A new study finds the scientific importance of actively cultivating positivity at work

The old saying goes “fake it ’til you make it,” but when it comes to positivity at work, research shows that cultivating the real deal is better than putting on a brave face. The research, from the University of Arizona, found that workers who actively try and cultivate a more positive work attitude enjoy more rewarding workplace relationships and growth on the job.

The researchers call this “deep acting.” Rather than simply slapping on a smile and pretending to be positive at work, actually attempt to find gratitude and optimism in your daily tasks and workplace experiences. Before you know it, your brain will cultivate true gratification.

The study found that “surface actors” who fake positivity at work often do so to impress management or coworkers, but those who actively try and change their work attitude and culture for the better reap higher performance and more meaningful connection with coworkers.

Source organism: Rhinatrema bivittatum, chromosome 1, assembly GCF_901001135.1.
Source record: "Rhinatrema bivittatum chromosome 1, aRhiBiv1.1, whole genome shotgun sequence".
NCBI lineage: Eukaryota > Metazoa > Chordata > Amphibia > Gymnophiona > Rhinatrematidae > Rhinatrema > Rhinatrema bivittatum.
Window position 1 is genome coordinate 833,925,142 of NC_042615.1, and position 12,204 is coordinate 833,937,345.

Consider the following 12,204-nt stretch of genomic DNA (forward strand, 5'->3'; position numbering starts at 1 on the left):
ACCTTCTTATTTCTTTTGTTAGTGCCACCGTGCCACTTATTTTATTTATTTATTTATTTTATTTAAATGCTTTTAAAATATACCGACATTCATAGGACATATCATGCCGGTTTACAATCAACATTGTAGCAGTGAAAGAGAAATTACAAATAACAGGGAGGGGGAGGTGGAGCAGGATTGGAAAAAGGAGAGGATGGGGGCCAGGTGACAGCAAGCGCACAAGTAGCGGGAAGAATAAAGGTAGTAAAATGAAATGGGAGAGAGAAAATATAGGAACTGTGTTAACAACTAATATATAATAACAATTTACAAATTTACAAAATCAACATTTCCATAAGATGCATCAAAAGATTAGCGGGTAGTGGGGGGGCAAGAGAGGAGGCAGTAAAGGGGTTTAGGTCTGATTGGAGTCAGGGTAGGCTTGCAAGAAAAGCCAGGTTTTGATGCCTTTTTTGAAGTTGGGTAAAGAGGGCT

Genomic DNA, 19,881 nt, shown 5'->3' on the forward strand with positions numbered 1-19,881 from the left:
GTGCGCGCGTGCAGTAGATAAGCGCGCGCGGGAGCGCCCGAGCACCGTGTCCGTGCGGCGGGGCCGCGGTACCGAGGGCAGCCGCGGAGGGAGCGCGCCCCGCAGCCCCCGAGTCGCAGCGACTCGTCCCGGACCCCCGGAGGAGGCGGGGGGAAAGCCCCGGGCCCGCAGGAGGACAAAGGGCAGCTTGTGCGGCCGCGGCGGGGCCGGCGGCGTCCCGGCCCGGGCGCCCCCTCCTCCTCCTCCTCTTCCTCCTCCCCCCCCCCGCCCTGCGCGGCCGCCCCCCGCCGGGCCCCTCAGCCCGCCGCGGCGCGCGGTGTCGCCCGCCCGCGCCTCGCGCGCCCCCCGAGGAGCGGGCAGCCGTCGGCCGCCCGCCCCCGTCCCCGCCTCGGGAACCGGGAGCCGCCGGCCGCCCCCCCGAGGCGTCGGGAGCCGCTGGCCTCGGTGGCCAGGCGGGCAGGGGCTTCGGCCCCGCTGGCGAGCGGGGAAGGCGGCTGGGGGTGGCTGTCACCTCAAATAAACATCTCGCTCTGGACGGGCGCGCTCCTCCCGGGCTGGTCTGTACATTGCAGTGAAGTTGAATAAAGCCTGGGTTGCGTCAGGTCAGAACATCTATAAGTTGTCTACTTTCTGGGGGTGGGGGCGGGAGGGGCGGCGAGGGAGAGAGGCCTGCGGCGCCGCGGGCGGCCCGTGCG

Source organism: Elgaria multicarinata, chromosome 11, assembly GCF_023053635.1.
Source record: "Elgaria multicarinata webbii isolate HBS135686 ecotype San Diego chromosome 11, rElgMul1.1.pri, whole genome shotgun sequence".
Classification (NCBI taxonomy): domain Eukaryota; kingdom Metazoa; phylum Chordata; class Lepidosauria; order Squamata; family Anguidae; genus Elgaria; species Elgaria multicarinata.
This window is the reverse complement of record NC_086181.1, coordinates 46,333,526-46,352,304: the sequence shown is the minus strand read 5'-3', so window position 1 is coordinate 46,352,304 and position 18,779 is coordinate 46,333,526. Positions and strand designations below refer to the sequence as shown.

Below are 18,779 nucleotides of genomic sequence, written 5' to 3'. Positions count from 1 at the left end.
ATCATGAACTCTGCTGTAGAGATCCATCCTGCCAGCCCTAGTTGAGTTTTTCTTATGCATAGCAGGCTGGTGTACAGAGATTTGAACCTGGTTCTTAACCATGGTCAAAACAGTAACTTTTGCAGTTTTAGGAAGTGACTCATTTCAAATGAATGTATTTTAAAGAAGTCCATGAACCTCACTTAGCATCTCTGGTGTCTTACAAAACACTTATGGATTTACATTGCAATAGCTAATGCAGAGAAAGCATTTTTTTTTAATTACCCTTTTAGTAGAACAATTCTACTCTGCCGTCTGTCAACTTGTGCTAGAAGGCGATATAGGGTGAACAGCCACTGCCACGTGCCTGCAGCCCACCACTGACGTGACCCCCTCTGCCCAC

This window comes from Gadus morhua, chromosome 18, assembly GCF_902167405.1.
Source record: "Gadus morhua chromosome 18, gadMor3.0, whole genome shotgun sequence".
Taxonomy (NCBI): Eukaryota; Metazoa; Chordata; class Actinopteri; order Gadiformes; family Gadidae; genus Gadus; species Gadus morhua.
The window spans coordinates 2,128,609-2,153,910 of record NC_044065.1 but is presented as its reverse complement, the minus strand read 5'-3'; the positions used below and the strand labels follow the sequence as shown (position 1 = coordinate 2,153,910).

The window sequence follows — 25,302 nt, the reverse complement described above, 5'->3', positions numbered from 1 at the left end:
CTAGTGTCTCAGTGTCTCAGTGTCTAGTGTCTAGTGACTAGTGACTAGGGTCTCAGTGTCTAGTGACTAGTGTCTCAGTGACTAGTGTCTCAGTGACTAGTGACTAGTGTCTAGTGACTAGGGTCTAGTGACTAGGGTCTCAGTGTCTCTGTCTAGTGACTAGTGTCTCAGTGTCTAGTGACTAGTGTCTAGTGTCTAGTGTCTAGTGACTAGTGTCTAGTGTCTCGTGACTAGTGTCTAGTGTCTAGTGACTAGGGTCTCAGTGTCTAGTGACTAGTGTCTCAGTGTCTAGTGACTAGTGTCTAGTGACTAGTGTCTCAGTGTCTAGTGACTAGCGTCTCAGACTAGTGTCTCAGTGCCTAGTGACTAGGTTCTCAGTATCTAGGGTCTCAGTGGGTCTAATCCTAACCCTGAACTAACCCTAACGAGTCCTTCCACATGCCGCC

The author of the study, Allison Gabriel says, “The main takeaway is that ‘deep actors’ – those who are really trying to be positive with their co-workers – do so for prosocial reasons and reap significant benefits from these efforts.”

Solution News Source

A new study finds the scientific importance of actively cultivating positivity at work

The old saying goes “fake it ’til you make it,” but when it comes to positivity at work, research shows that cultivating the real deal is better than putting on a brave face. The research, from the University of Arizona, found that workers who actively try and cultivate a more positive work attitude enjoy more rewarding workplace relationships and growth on the job.

The researchers call this “deep acting.” Rather than simply slapping on a smile and pretending to be positive at work, actually attempt to find gratitude and optimism in your daily tasks and workplace experiences. Before you know it, your brain will cultivate true gratification.

The study found that “surface actors” who fake positivity at work often do so to impress management or coworkers, but those who actively try and change their work attitude and culture for the better reap higher performance and more meaningful connection with coworkers. 

The author of the study, Allison Gabriel says, “The main takeaway is that ‘deep actors’ – those who are really trying to be positive with their co-workers – do so for prosocial reasons and reap significant benefits from these efforts.”

Solution News Source

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